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January 21, 2020, 12:58:45 PM *
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 1 
 on: Today at 10:29:16 AM 
Started by fstix (Michael) - Last post by Will S
Still waiting for my 'pre-ordered' copy to arrive and wondering how long to leave it before I contact the office!

 2 
 on: Today at 09:30:54 AM 
Started by fstix (Michael) - Last post by LarWes
S&G arrived yesterday and after giving it a pair of spins I must say it's quite a strong album. Not as good as M&H, their strongest album since the early 70s IMHO (as are all my comments), but there are some good stuff here. And, as with most albums, things that don't do much for me  but nothing that you just want to skip (like The Crowd f o). "Don't Reveal My Name" is a strong opener  and "Cider Rain" is like a jingle jangly hit from the 60s. "Moses Waits", "The Byfield Steeplechase", "Moondust and Solitude" and "Jolly Springtime" are other strong tracks. Maybe not great but solid good. The title track is one of the weakest, not my kind of song at all. The closing instrumental "Precious Time" most be one of Ric's finest. Beautiful playing, just listen to Simon's guitar. In my ranking it comes between M&H and "The Festival Bell" and above the other albums from the "Chris Leslie-era".
I have seen the word "bland" mentioned in a couple of posts. I can't see how the music here is more so than on albums like "Rosie", "RFTM", "R&G" or "The Five Seasons". I think that we shall cherish the fact that the band is still creating new music after so many years, that they are not content to just playing music from their past.

 3 
 on: Today at 08:28:50 AM 
Started by fstix (Michael) - Last post by Greg E

We all hear differently, IMO Next Hill / Sense of Occasion period was a real low-point, with Festival Bell / Myths & Heroes a clear improvement. So I'll have to see about buying S & G ...one day.  And you don't have to go as far away as The Who for a late-period classic - most of us agree that Steeleye's Wintersmith & Dodgy Bastards were just that (haven't heard Est'd '69 yet, although opinion seems not to be so enthusiastic).


If you did like Dodgy Bastards then you 'should' like EST'd 1969 just the same - unless Rick Kemps influence was a big draw for the two you mention. EST'd only suffers from being a little too short and a little rushed for getting ready for the tour. But to my mind there are a couple of tracks tracks better than anything on Dodgy Bastards , but the overall experience is probably not as good as the previous two.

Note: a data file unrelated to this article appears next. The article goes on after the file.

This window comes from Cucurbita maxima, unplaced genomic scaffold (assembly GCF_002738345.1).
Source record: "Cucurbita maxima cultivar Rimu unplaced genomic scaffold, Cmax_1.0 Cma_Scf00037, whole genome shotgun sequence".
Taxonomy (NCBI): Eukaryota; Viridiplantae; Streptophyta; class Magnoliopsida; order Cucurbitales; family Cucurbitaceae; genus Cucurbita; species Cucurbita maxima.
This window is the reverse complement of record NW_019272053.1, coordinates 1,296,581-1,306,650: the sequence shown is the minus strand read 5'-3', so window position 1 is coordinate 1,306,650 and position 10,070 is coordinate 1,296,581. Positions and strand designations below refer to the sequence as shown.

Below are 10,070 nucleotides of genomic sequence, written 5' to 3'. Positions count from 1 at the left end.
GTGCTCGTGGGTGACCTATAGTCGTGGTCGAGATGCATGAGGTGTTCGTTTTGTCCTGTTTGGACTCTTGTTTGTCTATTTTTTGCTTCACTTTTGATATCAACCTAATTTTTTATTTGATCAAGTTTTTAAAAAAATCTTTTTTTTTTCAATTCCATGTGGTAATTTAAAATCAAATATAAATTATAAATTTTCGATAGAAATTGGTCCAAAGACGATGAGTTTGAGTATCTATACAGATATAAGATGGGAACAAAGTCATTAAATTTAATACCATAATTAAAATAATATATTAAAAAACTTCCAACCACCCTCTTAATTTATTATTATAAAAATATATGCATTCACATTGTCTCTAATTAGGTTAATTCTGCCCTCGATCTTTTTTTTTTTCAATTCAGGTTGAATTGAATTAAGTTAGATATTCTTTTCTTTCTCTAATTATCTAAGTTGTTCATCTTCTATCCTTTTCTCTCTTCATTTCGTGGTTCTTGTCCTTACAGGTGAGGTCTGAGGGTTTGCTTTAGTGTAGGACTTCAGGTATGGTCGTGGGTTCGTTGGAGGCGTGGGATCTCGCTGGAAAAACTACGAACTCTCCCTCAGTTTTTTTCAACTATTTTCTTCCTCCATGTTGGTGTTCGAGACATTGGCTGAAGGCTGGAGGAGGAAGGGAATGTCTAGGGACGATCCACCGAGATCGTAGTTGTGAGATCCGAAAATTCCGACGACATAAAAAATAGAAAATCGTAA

But it does have Ian Anderson on flute on one track so that's always going to be good!

I'm looking forward to hearing to hearing S&G once its streamed. Myths and Heroes has been my favourite from the last 20 years so judging by comments I am not overly optimistic for this one!

 4 
 on: Yesterday at 10:40:00 PM 
Started by Will S - Last post by Bridgwit (Bridget)




I am cursed with a love of melody and an intolerance of noodling.
I'm partial to a bit of noodling a la Clapton, who claims he never plays any tune the same way twice, but I like melody too. I listen to a fair bit of classical music and, thankfully, you rarely get noodling in that!


Really?  Clapton's been playing the same solos for decades!
Not according to him! I either read it or saw it in a documentary on guitarists, Mark Knopfler on the other hand says he sees his job is to exactly recreate each tune!

 5 
 on: Yesterday at 09:18:01 PM 
Started by Waterloo Wonderer - Last post by JJ (Joanna)
Apologies if this is elsewhere and already discussed but I am so enjoying this...

2017 documentary on the band.

https://www.youtube.com/watch?v=pGWstVDbQoY&feature=youtu.be&fbclid=IwAR2VPnOzp88D-Ws0V4YUfu_Cij2CRUJPxXUkpR3bNJyO8fw7HA0ySGD2FNM

 6 
 on: Yesterday at 08:01:52 PM 
Started by fstix (Michael) - Last post by Phil Perry